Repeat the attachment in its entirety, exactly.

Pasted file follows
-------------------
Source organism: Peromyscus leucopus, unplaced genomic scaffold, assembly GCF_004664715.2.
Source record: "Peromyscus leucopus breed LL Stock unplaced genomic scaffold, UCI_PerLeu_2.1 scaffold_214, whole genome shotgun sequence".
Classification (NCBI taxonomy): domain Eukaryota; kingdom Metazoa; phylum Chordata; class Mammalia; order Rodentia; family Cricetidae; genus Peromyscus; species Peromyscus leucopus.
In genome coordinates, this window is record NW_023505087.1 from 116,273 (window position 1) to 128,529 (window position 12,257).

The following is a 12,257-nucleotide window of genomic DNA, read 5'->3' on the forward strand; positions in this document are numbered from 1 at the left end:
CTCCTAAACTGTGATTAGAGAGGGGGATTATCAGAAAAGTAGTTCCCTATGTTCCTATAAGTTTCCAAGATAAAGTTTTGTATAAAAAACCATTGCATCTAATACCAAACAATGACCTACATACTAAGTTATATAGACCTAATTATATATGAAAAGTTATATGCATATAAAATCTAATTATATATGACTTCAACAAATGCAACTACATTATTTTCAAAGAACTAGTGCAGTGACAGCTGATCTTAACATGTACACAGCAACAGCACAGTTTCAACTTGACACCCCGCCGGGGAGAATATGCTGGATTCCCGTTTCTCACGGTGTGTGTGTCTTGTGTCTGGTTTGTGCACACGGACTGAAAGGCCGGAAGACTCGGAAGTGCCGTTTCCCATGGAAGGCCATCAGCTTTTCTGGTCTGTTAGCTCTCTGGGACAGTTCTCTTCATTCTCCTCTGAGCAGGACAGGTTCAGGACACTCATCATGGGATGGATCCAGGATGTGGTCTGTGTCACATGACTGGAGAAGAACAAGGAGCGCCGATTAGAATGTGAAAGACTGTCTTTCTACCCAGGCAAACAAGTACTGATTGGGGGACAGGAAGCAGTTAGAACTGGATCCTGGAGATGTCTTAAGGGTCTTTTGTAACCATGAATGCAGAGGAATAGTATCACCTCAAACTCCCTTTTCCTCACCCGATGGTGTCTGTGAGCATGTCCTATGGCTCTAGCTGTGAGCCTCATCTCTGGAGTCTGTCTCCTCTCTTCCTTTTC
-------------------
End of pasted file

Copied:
Source organism: Peromyscus leucopus, unplaced genomic scaffold, assembly GCF_004664715.2.
Source record: "Peromyscus leucopus breed LL Stock unplaced genomic scaffold, UCI_PerLeu_2.1 scaffold_214, whole genome shotgun sequence".
Classification (NCBI taxonomy): domain Eukaryota; kingdom Metazoa; phylum Chordata; class Mammalia; order Rodentia; family Cricetidae; genus Peromyscus; species Peromyscus leucopus.
In genome coordinates, this window is record NW_023505087.1 from 116,273 (window position 1) to 128,529 (window position 12,257).

The following is a 12,257-nucleotide window of genomic DNA, read 5'->3' on the forward strand; positions in this document are numbered from 1 at the left end:
CTCCTAAACTGTGATTAGAGAGGGGGATTATCAGAAAAGTAGTTCCCTATGTTCCTATAAGTTTCCAAGATAAAGTTTTGTATAAAAAACCATTGCATCTAATACCAAACAATGACCTACATACTAAGTTATATAGACCTAATTATATATGAAAAGTTATATGCATATAAAATCTAATTATATATGACTTCAACAAATGCAACTACATTATTTTCAAAGAACTAGTGCAGTGACAGCTGATCTTAACATGTACACAGCAACAGCACAGTTTCAACTTGACACCCCGCCGGGGAGAATATGCTGGATTCCCGTTTCTCACGGTGTGTGTGTCTTGTGTCTGGTTTGTGCACACGGACTGAAAGGCCGGAAGACTCGGAAGTGCCGTTTCCCATGGAAGGCCATCAGCTTTTCTGGTCTGTTAGCTCTCTGGGACAGTTCTCTTCATTCTCCTCTGAGCAGGACAGGTTCAGGACACTCATCATGGGATGGATCCAGGATGTGGTCTGTGTCACATGACTGGAGAAGAACAAGGAGCGCCGATTAGAATGTGAAAGACTGTCTTTCTACCCAGGCAAACAAGTACTGATTGGGGGACAGGAAGCAGTTAGAACTGGATCCTGGAGATGTCTTAAGGGTCTTTTGTAACCATGAATGCAGAGGAATAGTATCACCTCAAACTCCCTTTTCCTCACCCGATGGTGTCTGTGAGCATGTCCTATGGCTCTAGCTGTGAGCCTCATCTCTGGAGTCTGTCTCCTCTCTTCCTTTTC